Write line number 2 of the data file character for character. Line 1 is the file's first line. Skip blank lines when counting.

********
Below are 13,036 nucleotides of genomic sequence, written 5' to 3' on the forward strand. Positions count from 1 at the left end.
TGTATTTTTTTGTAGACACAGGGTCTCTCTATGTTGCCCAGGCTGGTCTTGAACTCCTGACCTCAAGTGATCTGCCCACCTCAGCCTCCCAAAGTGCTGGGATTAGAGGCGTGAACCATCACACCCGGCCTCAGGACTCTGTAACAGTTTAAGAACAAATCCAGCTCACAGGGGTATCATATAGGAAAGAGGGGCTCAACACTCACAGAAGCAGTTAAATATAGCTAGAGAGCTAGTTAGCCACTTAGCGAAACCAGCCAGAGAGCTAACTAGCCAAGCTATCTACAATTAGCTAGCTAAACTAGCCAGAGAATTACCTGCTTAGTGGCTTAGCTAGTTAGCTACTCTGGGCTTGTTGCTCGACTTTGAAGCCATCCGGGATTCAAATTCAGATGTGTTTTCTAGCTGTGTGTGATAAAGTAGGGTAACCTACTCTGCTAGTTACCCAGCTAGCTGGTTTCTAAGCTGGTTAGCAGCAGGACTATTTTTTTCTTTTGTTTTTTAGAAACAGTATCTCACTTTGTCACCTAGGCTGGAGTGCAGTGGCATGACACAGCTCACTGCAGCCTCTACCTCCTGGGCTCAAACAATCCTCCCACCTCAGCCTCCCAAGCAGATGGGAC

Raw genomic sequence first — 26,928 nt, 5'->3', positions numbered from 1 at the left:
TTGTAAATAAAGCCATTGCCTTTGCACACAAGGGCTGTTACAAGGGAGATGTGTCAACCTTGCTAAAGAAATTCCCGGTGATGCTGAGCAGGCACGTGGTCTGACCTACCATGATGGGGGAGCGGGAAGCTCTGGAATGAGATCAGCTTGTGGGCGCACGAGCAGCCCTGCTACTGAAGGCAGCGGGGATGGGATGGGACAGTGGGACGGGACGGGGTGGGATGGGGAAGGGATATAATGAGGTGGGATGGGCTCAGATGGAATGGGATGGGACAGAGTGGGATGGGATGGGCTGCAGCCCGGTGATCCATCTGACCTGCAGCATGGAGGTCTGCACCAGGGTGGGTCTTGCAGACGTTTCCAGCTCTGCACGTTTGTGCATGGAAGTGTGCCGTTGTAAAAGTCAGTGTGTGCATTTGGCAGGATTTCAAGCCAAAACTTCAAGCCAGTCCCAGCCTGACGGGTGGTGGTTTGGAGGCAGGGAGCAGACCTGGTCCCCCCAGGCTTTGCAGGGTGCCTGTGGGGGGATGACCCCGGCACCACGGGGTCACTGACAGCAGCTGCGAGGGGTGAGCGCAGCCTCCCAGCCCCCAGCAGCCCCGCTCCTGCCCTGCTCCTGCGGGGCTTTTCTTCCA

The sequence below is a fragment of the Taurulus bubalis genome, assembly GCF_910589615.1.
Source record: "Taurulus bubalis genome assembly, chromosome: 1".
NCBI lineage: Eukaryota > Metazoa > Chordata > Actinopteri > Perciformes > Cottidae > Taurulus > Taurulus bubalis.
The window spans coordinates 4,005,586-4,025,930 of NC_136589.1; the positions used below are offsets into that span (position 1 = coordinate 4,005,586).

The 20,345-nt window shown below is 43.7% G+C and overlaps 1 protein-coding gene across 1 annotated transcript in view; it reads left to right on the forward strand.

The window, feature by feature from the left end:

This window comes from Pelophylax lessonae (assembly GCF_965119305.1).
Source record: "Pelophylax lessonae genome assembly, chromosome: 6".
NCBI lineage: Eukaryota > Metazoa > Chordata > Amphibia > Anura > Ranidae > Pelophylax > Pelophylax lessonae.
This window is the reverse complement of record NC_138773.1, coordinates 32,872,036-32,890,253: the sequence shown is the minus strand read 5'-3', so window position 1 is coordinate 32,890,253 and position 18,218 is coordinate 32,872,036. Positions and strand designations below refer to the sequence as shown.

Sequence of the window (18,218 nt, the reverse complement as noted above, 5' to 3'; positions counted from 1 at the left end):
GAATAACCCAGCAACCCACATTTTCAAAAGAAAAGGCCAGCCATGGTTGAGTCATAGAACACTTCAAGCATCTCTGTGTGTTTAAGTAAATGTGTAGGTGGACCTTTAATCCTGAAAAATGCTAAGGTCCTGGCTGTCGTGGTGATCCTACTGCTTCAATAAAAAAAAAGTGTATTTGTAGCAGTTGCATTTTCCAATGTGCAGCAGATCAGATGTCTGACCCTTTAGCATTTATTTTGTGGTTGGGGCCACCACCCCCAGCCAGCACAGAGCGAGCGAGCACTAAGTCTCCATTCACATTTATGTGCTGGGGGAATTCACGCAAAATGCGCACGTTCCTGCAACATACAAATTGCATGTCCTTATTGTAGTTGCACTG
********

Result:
TGTATTTTTTTGTAGACACAGGGTCTCTCTATGTTGCCCAGGCTGGTCTTGAACTCCTGACCTCAAGTGATCTGCCCACCTCAGCCTCCCAAAGTGCTGGGATTAGAGGCGTGAACCATCACACCCGGCCTCAGGACTCTGTAACAGTTTAAGAACAAATCCAGCTCACAGGGGTATCATATAGGAAAGAGGGGCTCAACACTCACAGAAGCAGTTAAATATAGCTAGAGAGCTAGTTAGCCACTTAGCGAAACCAGCCAGAGAGCTAACTAGCCAAGCTATCTACAATTAGCTAGCTAAACTAGCCAGAGAATTACCTGCTTAGTGGCTTAGCTAGTTAGCTACTCTGGGCTTGTTGCTCGACTTTGAAGCCATCCGGGATTCAAATTCAGATGTGTTTTCTAGCTGTGTGTGATAAAGTAGGGTAACCTACTCTGCTAGTTACCCAGCTAGCTGGTTTCTAAGCTGGTTAGCAGCAGGACTATTTTTTTCTTTTGTTTTTTAGAAACAGTATCTCACTTTGTCACCTAGGCTGGAGTGCAGTGGCATGACACAGCTCACTGCAGCCTCTACCTCCTGGGCTCAAACAATCCTCCCACCTCAGCCTCCCAAGCAGATGGGAC